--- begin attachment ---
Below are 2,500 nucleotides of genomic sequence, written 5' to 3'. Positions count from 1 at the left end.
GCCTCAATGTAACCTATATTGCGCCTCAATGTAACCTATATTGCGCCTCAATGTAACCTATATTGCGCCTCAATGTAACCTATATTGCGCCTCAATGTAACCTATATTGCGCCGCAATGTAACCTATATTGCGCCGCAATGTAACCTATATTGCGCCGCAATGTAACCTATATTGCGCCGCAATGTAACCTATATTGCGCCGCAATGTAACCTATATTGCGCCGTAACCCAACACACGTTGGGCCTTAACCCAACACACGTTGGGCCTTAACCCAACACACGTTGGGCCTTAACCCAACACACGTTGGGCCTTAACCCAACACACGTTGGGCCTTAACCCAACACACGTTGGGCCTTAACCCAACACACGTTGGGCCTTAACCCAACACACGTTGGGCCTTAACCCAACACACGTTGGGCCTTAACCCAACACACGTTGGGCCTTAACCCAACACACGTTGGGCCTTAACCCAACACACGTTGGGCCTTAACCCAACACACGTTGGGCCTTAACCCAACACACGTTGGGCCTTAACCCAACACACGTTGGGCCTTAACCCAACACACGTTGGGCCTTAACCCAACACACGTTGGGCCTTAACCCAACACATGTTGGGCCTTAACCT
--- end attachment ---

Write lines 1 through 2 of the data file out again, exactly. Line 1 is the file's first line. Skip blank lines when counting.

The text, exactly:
Below are 2,500 nucleotides of genomic sequence, written 5' to 3'. Positions count from 1 at the left end.
GCCTCAATGTAACCTATATTGCGCCTCAATGTAACCTATATTGCGCCTCAATGTAACCTATATTGCGCCTCAATGTAACCTATATTGCGCCTCAATGTAACCTATATTGCGCCGCAATGTAACCTATATTGCGCCGCAATGTAACCTATATTGCGCCGCAATGTAACCTATATTGCGCCGCAATGTAACCTATATTGCGCCGCAATGTAACCTATATTGCGCCGTAACCCAACACACGTTGGGCCTTAACCCAACACACGTTGGGCCTTAACCCAACACACGTTGGGCCTTAACCCAACACACGTTGGGCCTTAACCCAACACACGTTGGGCCTTAACCCAACACACGTTGGGCCTTAACCCAACACACGTTGGGCCTTAACCCAACACACGTTGGGCCTTAACCCAACACACGTTGGGCCTTAACCCAACACACGTTGGGCCTTAACCCAACACACGTTGGGCCTTAACCCAACACACGTTGGGCCTTAACCCAACACACGTTGGGCCTTAACCCAACACACGTTGGGCCTTAACCCAACACACGTTGGGCCTTAACCCAACACACGTTGGGCCTTAACCCAACACACGTTGGGCCTTAACCCAACACATGTTGGGCCTTAACCT